There is an interesting ideology maturing in Reagan’s Washington these days. It is best called “corporatism.”
Here is an example. For years Ronald Reagan would speak against mandatory seat belt use laws and mandatory motorcycle helmet use laws. Long before he was president he would give these proposals as prime examples of a meddling Big Brother. I heard him orate this way during a debate with him in 1975.
About two years ago, General Motors decided to reverse its policy and begin pushing state legislatures to pass laws requiring motorists to buckle up. The auto giant decided to launch this expensive lobbying drive in order to tap a provision in the federal standard requiring crash protection by stages in cars beginning with next year’s models. That provision says that if states with two-thirds of the population pass mandatory seat belt laws, the federal standard protecting all motorists would be revoked. Not surprisingly, GM was behind that provision as well.
Voila, Ronald Reagan suddenly became a supporter of mandatory seat belt laws.
But there is no corporate pressure behind mandatory helmet use laws. So Ronald Reagan, whose White House aides keep a tight control over Secretary Elizabeth Dole and her Transportation Department, shows no interest in restoring a federal requirement that could save at least 1500 motorcycle riders killed every year because they were not wearing helmets, along with rescuing a larger number of brain damaged survivors in such crashes.
The corporatist imperative is not operating on Mr. Reagan to put life-saving helmets on motorcycle drivers and their passengers. Study after study concludes that motorcycle helmet use laws greatly reduce deaths and injuries in such crashes. Unhelmeted riders have 2 1/2 to 6 times as many critical or fatal head injuries as riders who wear helmets, according to a Department of Transportation report.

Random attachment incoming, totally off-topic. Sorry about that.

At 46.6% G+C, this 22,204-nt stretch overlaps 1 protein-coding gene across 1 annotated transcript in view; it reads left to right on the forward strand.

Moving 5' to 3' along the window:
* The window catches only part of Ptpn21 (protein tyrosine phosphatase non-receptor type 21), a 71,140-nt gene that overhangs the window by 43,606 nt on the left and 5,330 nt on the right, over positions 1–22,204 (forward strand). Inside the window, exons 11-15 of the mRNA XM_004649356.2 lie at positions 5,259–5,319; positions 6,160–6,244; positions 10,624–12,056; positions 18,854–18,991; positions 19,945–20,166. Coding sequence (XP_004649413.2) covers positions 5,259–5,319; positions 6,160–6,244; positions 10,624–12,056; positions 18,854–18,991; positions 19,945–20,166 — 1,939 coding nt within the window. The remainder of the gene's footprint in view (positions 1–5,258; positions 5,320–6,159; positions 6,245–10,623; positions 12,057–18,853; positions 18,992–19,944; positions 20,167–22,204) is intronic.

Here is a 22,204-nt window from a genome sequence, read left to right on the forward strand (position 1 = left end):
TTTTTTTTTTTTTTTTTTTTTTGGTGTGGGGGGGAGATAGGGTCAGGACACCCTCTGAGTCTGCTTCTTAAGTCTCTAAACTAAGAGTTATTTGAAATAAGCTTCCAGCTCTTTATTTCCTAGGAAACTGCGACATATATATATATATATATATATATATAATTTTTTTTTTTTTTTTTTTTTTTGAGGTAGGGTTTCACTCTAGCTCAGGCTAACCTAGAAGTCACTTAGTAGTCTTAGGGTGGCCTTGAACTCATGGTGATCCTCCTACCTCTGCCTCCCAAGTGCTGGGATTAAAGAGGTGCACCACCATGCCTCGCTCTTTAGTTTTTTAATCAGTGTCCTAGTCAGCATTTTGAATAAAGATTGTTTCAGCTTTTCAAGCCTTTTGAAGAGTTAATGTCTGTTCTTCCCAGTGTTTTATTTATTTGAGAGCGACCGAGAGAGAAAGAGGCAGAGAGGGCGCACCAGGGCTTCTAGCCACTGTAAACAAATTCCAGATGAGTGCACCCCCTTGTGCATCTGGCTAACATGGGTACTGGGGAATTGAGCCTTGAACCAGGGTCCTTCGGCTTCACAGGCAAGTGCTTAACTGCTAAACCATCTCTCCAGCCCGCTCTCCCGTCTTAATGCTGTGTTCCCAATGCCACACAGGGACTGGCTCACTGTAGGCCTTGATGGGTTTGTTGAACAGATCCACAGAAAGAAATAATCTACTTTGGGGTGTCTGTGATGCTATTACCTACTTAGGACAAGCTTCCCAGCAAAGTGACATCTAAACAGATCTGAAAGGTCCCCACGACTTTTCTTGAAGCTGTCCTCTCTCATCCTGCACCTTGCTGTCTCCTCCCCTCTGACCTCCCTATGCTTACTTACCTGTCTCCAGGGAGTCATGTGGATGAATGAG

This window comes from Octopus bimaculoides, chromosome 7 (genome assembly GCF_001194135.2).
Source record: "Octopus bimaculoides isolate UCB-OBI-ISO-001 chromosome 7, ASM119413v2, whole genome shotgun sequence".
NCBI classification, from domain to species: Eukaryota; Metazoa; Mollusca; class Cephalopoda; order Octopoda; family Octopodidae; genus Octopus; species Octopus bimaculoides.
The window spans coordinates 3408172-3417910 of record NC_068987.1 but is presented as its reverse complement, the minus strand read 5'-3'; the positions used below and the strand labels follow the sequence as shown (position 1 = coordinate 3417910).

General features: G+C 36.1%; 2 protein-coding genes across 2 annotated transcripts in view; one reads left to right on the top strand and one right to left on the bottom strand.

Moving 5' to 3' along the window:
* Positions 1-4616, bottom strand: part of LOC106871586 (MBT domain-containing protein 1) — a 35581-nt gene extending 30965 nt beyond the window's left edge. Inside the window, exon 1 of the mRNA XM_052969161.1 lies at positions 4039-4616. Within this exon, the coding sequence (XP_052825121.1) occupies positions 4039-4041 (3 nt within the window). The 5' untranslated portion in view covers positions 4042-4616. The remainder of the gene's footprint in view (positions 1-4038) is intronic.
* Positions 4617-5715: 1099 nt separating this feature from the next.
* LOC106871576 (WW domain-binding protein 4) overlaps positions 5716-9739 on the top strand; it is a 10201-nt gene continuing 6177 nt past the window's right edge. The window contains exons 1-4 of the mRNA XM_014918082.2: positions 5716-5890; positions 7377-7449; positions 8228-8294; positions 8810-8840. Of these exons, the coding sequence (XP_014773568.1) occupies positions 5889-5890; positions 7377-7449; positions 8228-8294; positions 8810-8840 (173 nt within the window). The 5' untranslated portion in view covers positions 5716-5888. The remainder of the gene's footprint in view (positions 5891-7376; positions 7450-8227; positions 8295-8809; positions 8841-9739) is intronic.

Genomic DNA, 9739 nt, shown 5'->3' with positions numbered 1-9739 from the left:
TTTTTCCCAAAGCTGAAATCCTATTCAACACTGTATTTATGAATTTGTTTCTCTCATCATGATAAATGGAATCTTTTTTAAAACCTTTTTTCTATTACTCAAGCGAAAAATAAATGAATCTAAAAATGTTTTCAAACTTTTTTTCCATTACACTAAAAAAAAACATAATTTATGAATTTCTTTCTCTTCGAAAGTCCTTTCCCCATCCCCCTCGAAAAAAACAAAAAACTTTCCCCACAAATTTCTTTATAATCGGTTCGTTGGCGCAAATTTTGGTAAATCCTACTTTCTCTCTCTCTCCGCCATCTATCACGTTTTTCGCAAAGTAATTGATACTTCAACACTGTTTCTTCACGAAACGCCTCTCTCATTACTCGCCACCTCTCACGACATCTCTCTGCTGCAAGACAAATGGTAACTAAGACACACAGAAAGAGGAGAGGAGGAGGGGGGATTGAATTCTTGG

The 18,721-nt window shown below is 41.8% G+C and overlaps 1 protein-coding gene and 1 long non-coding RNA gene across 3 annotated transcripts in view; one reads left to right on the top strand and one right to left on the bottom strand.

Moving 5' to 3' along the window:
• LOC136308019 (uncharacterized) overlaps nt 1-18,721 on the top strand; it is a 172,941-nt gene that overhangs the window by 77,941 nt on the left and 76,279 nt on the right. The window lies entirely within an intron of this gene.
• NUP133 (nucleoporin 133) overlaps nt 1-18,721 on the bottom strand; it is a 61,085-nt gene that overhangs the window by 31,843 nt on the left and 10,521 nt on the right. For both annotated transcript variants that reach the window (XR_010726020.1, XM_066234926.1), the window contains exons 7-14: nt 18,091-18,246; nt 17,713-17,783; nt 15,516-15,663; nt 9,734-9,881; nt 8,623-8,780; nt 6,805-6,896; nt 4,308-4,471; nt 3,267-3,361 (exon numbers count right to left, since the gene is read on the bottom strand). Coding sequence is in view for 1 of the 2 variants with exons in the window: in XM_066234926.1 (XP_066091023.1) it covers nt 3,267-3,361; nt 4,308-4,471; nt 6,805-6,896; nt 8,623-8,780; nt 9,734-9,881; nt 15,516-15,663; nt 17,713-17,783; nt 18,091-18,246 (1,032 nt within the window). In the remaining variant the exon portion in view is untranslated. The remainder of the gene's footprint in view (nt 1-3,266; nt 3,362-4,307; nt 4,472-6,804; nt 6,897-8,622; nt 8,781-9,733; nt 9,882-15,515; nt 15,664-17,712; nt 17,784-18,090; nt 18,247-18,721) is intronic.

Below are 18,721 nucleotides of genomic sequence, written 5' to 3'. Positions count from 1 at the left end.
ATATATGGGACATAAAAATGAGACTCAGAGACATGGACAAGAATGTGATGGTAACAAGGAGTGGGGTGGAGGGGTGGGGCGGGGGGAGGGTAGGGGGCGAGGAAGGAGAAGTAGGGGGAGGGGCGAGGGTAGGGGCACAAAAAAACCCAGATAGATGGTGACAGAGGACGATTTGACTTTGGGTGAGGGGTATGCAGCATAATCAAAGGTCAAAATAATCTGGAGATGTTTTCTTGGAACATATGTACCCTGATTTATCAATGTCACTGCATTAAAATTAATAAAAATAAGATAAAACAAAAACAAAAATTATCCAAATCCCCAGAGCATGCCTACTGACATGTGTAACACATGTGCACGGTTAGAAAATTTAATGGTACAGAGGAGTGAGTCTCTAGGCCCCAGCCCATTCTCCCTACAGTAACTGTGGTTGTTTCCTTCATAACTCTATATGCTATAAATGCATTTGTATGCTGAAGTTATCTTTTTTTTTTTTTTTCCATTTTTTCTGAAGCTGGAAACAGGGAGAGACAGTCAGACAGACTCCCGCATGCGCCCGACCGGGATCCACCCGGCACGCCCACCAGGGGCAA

The data also shows that motorcyclists overwhelmingly obey laws requiring that helmets be worn. Surveys of motorcyclists’ opinions conclude that from 40 to 81 percent favor helmet use laws, while the general public registers even higher rates of approval.
The Transportation Department in 1967 issued a standard saying that if states did not enact helmet use laws, they would be penalized with a 10 percent reduction in federal highway funds. By 1975, 47 states passed the laws, saving many young lives and injuries all the way. The motorcycle fatality rate per 100 million miles traveled had declined 49 percent from 1967 to 1975 and hundreds of millions of tax dollars for disability payments were saved.
Then Congress flipped. In a tragically quirky move it amended the law to repeal the financial penalty. Today only 20 states have use laws. Most of the rest repealed their requirement for riders above 18 years of age. Seven states have no requirement at all. Blood and brains hit the highway with sharply increasing frequency. Neurosurgeons became sick at the spectacle of youths lying before them in hospital surgery rooms. Last year, 4570 motorcycle riders lost their lives.
The head injury rates, according to the Department, ranged from about 50 percent to almost 200 percent greater in the post-repeal period than in the pre-repeal period for the various states. Another Department study reported that “the use of a safety helmet is the single critical factor in the prevention or reduction of head injury.”
Now, if the motorcycle manufacturers, led by Honda whose founder,
Mr. Honda spends his retirement advancing traffic safety, were to demand that Reagan move on helmet use laws, the corporatists imperative would register once again. Off the handlebars would go the President’s conservative compunctions. Such is the variable that spells life or death for many young Americans and huge sums for the taxpayers to expend on hospital, rehabilitation and other costs. In the meantime the facts simmer.
Readers who wish a documented analysis of the helmet issue may send a self-addressed, stamped envelope to Arthur Murphy, P.0 Box 19404, Washington, DC 20036).